Arthur Birling Says: “If We Were All Responsible for Everything That Happened to Everybody We’d Had Anything to Do with, It Would Be Very Awkward Wouldn’t It?” How Does Priestley Present Ideas About Responsibility in an Inspector Calls?

1005 Words Apr 16th, 2013 5 Pages
Arthur Birling says: “If we were all responsible for everything that happened to everybody we’d had anything to do with, it would be very awkward wouldn’t it?” How does Priestley present ideas about responsibility in An Inspector Calls?

In An Inspector Calls, one of the main themes is responsibility. Priestley is interested in our personal responsibility for our own actions and our collective responsibility to society. The play explores the effect of class, age and sex on people's attitudes to responsibility, and shows how prejudice can prevent people from acting responsibly. In this essay I am going to explain how Priestley presents the theme of responsibility and how he uses structural and language devices to do so.
In Act 1,
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Everyone is part of “one body”, which reflects Priestley’s idea that he sees society as more than individual interest. This reflects the fact that Priestley was a socialist. Priestely wanted the characters to consider a social conscience and to embrace collective responsibility. He adds a clear warning about what could happen if, like some members of the family, we ignore our responsibility: “And I tell you that the time will soon come when, if men will not learn that lesson, when they will be taught it in fire and blood and anguish. Priestley used the Inspector to voice his views about socialism.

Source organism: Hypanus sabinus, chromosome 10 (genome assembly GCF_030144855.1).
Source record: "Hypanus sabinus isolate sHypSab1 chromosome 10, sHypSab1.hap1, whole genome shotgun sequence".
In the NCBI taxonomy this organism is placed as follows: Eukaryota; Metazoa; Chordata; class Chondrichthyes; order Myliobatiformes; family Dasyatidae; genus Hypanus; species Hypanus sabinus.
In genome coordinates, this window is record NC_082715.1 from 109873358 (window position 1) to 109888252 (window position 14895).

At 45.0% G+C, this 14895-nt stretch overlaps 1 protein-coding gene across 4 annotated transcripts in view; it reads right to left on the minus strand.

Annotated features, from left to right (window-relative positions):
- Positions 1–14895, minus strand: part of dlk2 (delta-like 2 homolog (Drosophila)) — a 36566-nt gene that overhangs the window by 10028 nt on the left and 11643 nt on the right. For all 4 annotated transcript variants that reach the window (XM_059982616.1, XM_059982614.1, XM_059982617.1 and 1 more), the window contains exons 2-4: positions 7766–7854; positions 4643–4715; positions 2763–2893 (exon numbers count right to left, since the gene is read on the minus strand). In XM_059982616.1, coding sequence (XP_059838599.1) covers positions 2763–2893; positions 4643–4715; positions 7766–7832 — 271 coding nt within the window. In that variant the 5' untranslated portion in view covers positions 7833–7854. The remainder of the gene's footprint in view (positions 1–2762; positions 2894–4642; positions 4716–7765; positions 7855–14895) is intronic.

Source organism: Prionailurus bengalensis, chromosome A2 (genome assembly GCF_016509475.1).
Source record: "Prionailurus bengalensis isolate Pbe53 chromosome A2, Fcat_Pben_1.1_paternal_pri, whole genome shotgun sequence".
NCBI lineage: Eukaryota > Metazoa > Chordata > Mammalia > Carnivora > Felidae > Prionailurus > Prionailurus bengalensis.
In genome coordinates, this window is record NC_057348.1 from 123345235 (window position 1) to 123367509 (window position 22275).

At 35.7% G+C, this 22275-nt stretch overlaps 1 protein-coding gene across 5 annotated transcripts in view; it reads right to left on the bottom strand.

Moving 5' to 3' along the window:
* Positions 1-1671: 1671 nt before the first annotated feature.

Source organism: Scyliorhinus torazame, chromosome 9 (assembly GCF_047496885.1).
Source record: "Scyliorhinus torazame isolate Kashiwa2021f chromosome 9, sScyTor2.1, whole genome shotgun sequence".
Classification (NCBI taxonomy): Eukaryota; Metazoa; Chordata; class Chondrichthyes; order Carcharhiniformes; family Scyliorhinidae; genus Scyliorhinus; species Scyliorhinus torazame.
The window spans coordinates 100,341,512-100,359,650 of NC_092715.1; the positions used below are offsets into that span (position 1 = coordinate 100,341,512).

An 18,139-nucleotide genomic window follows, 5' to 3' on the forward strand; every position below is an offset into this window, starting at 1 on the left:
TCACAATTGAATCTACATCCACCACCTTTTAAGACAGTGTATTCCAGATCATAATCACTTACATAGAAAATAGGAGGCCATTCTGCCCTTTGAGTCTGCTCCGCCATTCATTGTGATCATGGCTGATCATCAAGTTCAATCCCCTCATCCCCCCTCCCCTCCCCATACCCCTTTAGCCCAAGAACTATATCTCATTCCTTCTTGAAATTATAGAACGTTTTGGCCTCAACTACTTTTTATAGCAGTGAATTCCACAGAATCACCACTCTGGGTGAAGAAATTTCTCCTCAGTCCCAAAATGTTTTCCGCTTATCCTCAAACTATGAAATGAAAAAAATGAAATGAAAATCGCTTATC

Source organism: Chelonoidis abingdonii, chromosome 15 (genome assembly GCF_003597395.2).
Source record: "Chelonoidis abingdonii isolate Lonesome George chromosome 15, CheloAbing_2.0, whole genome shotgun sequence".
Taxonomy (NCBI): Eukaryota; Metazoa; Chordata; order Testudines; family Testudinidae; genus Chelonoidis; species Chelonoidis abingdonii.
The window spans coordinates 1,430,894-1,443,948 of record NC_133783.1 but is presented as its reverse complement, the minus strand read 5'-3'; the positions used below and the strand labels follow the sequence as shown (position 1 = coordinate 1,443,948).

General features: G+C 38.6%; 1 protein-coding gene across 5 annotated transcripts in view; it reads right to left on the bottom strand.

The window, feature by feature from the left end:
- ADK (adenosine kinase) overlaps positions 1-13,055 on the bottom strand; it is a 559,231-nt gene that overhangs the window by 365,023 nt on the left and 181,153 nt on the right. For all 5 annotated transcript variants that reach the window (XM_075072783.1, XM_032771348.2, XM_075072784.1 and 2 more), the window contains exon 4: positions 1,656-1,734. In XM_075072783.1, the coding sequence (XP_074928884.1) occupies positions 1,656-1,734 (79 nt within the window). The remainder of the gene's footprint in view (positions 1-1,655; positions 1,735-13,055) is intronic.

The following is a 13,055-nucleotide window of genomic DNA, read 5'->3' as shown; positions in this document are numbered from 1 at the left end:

Another way that Priestley portrays the theme of responsibility is by contrasting the views of the old (Mr and Mrs Birling) and the young (Sheila and Eric). The old are set in their ways and are completely confident that they are right and they see the young as foolish. They will do anything to protect themselves and how others view them (their social class). They deny all responsibility of their actions and blame everyone else, for example when Mrs Birling says: “But I think she only had herself to blame”. Priestley makes the older characters seem selfish and stubborn and he contrasts this with the young by having Sheila play an important role, as the Inspectors almost “assistant”, and protesting

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